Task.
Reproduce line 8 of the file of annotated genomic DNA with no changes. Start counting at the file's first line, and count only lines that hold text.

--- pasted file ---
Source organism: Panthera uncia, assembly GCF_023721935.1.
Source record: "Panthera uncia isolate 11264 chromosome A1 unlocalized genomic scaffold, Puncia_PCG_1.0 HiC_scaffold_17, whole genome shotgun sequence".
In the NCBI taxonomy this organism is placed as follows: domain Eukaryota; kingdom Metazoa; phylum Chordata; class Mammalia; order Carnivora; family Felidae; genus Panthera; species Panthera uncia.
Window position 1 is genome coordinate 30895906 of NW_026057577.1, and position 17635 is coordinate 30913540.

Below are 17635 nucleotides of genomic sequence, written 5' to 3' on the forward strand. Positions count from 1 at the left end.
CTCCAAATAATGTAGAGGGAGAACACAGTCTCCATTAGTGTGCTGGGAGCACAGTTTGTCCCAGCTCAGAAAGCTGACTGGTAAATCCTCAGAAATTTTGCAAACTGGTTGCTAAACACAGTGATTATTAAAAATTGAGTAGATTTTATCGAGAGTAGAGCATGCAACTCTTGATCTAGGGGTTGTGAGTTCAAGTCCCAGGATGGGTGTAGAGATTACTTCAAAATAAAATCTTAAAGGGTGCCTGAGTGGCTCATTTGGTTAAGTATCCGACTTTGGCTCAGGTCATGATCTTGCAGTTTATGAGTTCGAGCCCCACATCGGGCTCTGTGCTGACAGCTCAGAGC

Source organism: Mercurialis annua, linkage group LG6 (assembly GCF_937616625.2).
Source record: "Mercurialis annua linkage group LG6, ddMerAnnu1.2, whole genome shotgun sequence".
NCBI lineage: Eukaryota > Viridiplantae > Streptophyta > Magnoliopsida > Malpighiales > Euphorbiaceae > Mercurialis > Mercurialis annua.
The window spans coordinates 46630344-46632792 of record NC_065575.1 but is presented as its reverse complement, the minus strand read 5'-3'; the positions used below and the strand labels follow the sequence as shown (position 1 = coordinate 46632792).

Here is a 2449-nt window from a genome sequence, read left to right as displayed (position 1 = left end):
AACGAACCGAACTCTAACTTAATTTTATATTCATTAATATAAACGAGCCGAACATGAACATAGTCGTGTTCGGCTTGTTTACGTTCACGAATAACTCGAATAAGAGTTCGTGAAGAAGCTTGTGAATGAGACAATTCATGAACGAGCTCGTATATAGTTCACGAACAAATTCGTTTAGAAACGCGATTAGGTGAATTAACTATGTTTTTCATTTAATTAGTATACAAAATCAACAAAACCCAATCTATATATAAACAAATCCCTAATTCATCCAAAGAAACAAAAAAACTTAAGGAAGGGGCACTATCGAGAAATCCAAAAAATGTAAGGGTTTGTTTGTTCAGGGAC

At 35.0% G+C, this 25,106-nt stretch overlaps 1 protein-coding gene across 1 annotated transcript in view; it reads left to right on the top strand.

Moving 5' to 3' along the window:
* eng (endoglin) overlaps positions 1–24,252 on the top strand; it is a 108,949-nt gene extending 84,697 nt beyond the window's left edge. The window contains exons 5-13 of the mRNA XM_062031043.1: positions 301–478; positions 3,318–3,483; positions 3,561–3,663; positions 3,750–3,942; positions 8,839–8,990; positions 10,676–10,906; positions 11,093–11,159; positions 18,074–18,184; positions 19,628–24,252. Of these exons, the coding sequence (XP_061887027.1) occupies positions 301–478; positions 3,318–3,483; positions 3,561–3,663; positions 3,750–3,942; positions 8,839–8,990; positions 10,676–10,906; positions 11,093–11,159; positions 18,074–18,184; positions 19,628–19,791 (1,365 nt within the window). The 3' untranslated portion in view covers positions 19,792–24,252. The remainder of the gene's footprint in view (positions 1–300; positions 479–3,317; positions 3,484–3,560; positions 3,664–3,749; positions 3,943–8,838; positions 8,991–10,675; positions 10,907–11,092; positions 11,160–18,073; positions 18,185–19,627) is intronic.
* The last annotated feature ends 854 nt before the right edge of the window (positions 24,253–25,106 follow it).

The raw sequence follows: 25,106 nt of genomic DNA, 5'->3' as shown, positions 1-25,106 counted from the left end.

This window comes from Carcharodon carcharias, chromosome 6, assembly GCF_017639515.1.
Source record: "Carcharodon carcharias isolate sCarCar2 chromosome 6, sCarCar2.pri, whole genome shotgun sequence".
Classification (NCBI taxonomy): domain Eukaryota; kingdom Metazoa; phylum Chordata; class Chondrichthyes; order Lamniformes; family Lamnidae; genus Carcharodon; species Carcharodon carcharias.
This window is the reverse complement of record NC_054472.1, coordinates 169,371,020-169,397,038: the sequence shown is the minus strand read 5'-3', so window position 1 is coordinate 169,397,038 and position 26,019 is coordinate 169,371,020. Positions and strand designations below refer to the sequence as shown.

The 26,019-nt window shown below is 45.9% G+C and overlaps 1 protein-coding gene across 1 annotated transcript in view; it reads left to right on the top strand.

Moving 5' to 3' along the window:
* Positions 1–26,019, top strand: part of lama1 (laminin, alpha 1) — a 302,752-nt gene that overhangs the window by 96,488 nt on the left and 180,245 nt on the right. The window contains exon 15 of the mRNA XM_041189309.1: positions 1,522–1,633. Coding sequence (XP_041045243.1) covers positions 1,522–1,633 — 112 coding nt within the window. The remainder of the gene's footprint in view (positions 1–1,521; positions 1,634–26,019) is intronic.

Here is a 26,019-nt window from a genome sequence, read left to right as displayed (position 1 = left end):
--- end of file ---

Source record: "Mercurialis annua linkage group LG6, ddMerAnnu1.2, whole genome shotgun sequence".